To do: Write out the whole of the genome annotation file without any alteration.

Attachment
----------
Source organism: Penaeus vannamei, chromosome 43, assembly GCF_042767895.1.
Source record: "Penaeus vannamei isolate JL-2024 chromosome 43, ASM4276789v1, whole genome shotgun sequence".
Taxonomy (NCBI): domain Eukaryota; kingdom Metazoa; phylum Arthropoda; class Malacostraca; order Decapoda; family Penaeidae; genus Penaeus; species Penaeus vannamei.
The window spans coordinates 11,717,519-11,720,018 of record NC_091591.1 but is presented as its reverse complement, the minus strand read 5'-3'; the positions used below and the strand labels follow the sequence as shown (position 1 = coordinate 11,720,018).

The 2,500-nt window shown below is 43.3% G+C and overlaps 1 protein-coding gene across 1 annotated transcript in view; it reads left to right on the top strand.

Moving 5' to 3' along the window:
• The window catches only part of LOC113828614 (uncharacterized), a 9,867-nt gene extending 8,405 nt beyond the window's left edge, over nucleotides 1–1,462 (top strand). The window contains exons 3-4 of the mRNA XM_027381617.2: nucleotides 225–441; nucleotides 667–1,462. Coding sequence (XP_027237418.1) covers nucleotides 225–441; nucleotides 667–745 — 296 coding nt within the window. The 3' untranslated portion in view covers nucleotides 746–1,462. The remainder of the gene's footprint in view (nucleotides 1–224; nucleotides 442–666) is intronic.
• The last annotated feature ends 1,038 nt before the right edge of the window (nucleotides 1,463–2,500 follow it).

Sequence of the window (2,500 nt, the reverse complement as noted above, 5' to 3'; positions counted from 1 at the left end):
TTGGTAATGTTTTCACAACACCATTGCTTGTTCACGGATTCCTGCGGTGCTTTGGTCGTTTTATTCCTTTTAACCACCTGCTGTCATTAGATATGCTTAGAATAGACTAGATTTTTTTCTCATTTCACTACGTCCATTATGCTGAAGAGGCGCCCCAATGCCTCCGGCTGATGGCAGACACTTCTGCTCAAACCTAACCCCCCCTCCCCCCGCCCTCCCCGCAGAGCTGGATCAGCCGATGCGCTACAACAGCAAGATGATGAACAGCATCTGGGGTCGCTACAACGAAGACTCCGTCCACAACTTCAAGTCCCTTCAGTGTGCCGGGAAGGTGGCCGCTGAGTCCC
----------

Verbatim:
Source organism: Penaeus vannamei, chromosome 43, assembly GCF_042767895.1.
Source record: "Penaeus vannamei isolate JL-2024 chromosome 43, ASM4276789v1, whole genome shotgun sequence".
Taxonomy (NCBI): domain Eukaryota; kingdom Metazoa; phylum Arthropoda; class Malacostraca; order Decapoda; family Penaeidae; genus Penaeus; species Penaeus vannamei.
The window spans coordinates 11,717,519-11,720,018 of record NC_091591.1 but is presented as its reverse complement, the minus strand read 5'-3'; the positions used below and the strand labels follow the sequence as shown (position 1 = coordinate 11,720,018).

The 2,500-nt window shown below is 43.3% G+C and overlaps 1 protein-coding gene across 1 annotated transcript in view; it reads left to right on the top strand.

Moving 5' to 3' along the window:
• The window catches only part of LOC113828614 (uncharacterized), a 9,867-nt gene extending 8,405 nt beyond the window's left edge, over nucleotides 1–1,462 (top strand). The window contains exons 3-4 of the mRNA XM_027381617.2: nucleotides 225–441; nucleotides 667–1,462. Coding sequence (XP_027237418.1) covers nucleotides 225–441; nucleotides 667–745 — 296 coding nt within the window. The 3' untranslated portion in view covers nucleotides 746–1,462. The remainder of the gene's footprint in view (nucleotides 1–224; nucleotides 442–666) is intronic.
• The last annotated feature ends 1,038 nt before the right edge of the window (nucleotides 1,463–2,500 follow it).

Sequence of the window (2,500 nt, the reverse complement as noted above, 5' to 3'; positions counted from 1 at the left end):
TTGGTAATGTTTTCACAACACCATTGCTTGTTCACGGATTCCTGCGGTGCTTTGGTCGTTTTATTCCTTTTAACCACCTGCTGTCATTAGATATGCTTAGAATAGACTAGATTTTTTTCTCATTTCACTACGTCCATTATGCTGAAGAGGCGCCCCAATGCCTCCGGCTGATGGCAGACACTTCTGCTCAAACCTAACCCCCCCTCCCCCCGCCCTCCCCGCAGAGCTGGATCAGCCGATGCGCTACAACAGCAAGATGATGAACAGCATCTGGGGTCGCTACAACGAAGACTCCGTCCACAACTTCAAGTCCCTTCAGTGTGCCGGGAAGGTGGCCGCTGAGTCCC